Positive lymph nodes 224 (5.5)
Positive surgical margins 1,309 (32.2)

Values are presented as number (%) unless otherwise indicated. NCCN, National Comprehensive Cancer Network.

Table 2.
Causes of death after radical prostatectomy
Cause of death Total (n=446)
Prostate cancer 132 (29.6)
Non-prostate cancer 219 (49.1)
 Other malignancy 121 (27.1)
  Lung 25 (5.6)
  Liver 11 (2.5)
  Colon, rectum, and anus 8 (1.8)
  Stomach 19 (4.2)
  Biliary tract and pancreas 29 (6.5)
  Hematopoietic malignancy 12 (2.7)
  Bladder 7 (1.6)
  Others 10 (2.2)
 Vascular disease 57 (12.8)
  Coronary heart disease 31 (7.0)
  Cerebrovascular disease 26 (5.8)
 Chronic pulmonary disease 22 (4.9)
 Chronic liver disease 5 (1.1)
 Other causes 14 (3.1)
Unknown 95 (21.3)

Values are presented as number (%).

Table 3.
Multivariable Cox regression analyses for evaluating the risk of overall mortality
Variable No. (event) Univariable
Multivariablea)
HR (95% CI) p-value HR (95% CI) p-value
Age 4,064 (447) 1.087 (1.070-1.105) < 0.001 1.081 (1.063-1.098) < 0.001
Body mass index 4,064 (447) 0.945 (0.912-0.978) 0.002 - -
Charlson comorbidity index
 0-1 3,803 (370) 1 (reference) 1 (reference)
 ≥ 2 261 (77) 3.236 (2.531-4.138) < 0.001 2.964 (2.292-3.834) < 0.001
Prostate-specific antigen 4,064 (447) 1.007 (1.005-1.010) < 0.001 1.004 (1.000-1.008) 0.048
Pathologic stage
 T2 2,499 (206) 1 (reference) < 0.001 1 (reference) < 0.001
 T3a 942 (105) 1.372 (1.085-1.736) 0.008 1.102 (0.860-1.412) 0.444
 T3b-N1 623 (136) 2.750 (2.214-3.415) < 0.001 2.194 (1.706-2.821) <0.001
Pathologic Gleason score Missing=129
 ≤ 3+4 2,277 (186) 1 (reference) < 0.001 1 (reference) < 0.001
 4+3 857 (77) 1.196 (0.916-1.560) 0.188 1.003 (0.766-1.314) 0.982
 8-10 801 (165) 2.447 (1.984-3.018) < 0.001 1.546 (1.222-1.957) < 0.001
Surgical margins
 Negative 2,755 (267) 1 (reference) -
 Positive 1,309 (180) 1.405 (1.163-1.698) < 0.001 - -

HR, hazard ratio; CI, confidence interval.

a) Covariates were chosen based on backward selection.

Table 4.
Cause-specific hazard model for prostate cancer-specific mortality and other-cause mortality
Variable Prostate cancer-specific mortality
Other-cause mortality
No. (event) Univariable
Multivariablea)
No. (event) Univariable
Multivariablea)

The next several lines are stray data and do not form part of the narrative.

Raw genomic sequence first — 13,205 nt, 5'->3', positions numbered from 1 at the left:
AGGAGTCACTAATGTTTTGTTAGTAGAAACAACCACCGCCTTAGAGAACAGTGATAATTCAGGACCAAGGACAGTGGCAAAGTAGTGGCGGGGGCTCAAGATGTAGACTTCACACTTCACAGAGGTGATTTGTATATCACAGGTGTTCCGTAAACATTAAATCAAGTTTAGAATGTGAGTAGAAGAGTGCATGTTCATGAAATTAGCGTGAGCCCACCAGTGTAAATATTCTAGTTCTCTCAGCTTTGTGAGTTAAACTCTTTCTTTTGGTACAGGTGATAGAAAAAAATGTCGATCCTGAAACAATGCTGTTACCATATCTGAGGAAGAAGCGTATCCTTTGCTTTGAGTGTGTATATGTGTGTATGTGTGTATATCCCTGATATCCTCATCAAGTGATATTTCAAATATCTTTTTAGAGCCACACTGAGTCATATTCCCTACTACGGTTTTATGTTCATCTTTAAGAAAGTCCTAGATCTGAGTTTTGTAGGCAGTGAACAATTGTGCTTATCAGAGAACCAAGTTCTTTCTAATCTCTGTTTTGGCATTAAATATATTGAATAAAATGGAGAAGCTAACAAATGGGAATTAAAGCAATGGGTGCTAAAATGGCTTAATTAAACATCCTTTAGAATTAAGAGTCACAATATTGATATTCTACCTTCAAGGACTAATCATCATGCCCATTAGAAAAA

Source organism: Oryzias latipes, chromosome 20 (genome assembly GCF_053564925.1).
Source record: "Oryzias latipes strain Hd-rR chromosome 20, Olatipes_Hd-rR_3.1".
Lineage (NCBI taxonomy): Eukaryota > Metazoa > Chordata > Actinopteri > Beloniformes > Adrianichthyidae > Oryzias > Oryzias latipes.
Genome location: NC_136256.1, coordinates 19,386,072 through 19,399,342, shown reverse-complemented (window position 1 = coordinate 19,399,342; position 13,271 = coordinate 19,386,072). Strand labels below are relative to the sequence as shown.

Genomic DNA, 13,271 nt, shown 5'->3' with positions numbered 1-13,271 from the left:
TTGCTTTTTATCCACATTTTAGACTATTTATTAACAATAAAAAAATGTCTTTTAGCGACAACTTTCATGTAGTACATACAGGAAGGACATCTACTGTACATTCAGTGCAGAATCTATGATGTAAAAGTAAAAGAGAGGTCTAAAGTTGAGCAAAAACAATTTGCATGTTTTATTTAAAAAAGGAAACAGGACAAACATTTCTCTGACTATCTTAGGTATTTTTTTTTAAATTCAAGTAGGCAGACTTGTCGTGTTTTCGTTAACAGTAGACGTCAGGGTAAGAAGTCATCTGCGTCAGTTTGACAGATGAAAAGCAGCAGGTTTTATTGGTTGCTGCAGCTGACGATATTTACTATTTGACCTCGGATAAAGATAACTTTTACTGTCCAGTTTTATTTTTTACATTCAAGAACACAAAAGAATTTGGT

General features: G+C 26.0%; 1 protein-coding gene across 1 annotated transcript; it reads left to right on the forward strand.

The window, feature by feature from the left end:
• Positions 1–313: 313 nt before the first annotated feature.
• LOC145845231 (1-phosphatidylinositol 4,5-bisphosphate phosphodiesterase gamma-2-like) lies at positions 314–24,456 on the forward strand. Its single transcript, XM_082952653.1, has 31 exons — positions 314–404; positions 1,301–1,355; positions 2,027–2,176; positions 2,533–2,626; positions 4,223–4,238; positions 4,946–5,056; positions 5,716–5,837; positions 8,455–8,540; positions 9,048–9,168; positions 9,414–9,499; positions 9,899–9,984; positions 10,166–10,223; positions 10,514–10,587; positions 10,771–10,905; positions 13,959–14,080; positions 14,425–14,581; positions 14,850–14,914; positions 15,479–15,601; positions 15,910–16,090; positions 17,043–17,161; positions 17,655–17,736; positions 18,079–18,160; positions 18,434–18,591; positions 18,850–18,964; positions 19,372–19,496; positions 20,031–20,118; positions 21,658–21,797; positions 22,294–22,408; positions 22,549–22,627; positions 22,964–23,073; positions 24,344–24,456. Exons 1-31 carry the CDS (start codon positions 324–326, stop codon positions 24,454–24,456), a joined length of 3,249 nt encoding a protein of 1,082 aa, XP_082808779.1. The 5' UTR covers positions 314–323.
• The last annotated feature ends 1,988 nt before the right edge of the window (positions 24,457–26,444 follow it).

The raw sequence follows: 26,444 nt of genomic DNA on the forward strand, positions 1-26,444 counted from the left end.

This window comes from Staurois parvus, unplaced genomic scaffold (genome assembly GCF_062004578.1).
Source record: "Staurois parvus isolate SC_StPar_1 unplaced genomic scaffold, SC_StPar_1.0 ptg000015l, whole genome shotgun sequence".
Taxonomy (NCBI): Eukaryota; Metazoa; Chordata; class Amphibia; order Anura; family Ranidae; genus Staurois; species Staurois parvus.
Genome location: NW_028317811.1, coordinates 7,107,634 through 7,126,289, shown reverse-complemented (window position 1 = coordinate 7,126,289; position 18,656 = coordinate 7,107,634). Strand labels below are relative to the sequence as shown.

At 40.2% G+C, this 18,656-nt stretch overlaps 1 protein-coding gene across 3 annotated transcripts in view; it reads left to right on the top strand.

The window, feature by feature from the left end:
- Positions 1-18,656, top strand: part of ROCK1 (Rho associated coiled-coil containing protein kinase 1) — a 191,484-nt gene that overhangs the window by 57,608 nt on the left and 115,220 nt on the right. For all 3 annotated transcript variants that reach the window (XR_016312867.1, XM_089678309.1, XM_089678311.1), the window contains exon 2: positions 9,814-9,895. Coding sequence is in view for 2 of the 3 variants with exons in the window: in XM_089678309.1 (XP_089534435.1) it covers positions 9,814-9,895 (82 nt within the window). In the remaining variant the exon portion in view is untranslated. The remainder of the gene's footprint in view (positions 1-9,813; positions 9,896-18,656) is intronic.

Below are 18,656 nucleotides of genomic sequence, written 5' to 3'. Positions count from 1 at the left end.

HR (95% CI) p-value HR (95% CI) p-value HR (95% CI) p-value HR (95% CI) p-value
Age 4,064 (133) 1.030 (1.003-1.058) 0.028 1.018 (0.990-1.047) 0.208 4,064 (314) 1.116 (1.094-1.139) < 0.001 1.112 (1.090-1.135) < 0.001
Body mass index 4,064 (133) 0.974 (0.915-1.038) 0.421 - - 4,064 (314) 0.932 (0.894-0.972) 0.001 - -
Charlson comorbidity index
0-1 3,803 (124) 1 (reference) 1 (reference) 3,803 (246) 1 (reference) 1 (reference)
≥ 2 261 (9) 1.127 (0.573-2.218) 0.729 1.265 (0.614-2.605) 0.524 261 (68) 4.303 (3.288-5.630) < 0.001 3.832 (2.928-5.016) < 0.001
Prostate-specific antigen 4,064 (133) 1.013 (1.010-1.015) < 0.001 1.006 (1.002-1.010) 0.002 4,064 (314) 0.997 (0.990-1.004) 0.371 - -
Pathologic stage
T2 2,499 (17) 1 (reference) < 0.001 1 (reference) < 0.001 2,499 (189) 1 (reference) 0.783 - -
T3a 942 (28) 4.430 (2.425-8.094) < 0.001 2.383 (1.268-4.479) 0.007 942 (77) 1.097 (0.841-1.430) 0.494 - -
T3b-N1 623 (88) 21.818 (12.979-36.676) < 0.001 7.554 (4.264-13.382) < 0.001 623 (48) 1.051 (0.765-1.443) 0.760 - -
Pathologic Gleason score
≤ 3+4 2,277 (9) 1 (reference) < 0.001 1 (reference) < 0.001 2,277 (177) 1 (reference) 0.593 - -
4+3 857 (21) 6.723 (3.079-14.681) < 0.001 4.282 (1.938-9.458) < 0.001 857 (56) 0.915 (0.677-1.236) 0.563 - -
8-10 801 (94) 29.26 (14.765-57.987) < 0.001 11.627 (5.675-23.825) < 0.001 801 (71) 1.098 (0.833-1.446) 0.507 - -
Surgical margins
Negative 2,755 (53) 1 (reference) - 2,755 (214) 1 (reference) - -
Positive 1,309 (80) 3.168 (2.239-4.483) < 0.001 - - 1,309 (100) 0.970 (0.765-1.231) 0.805 - -

HR, hazard ratio; CI, confidence interval.

a) Covariates were chosen based on backward selection included age and Charlson comorbidity index at treatment.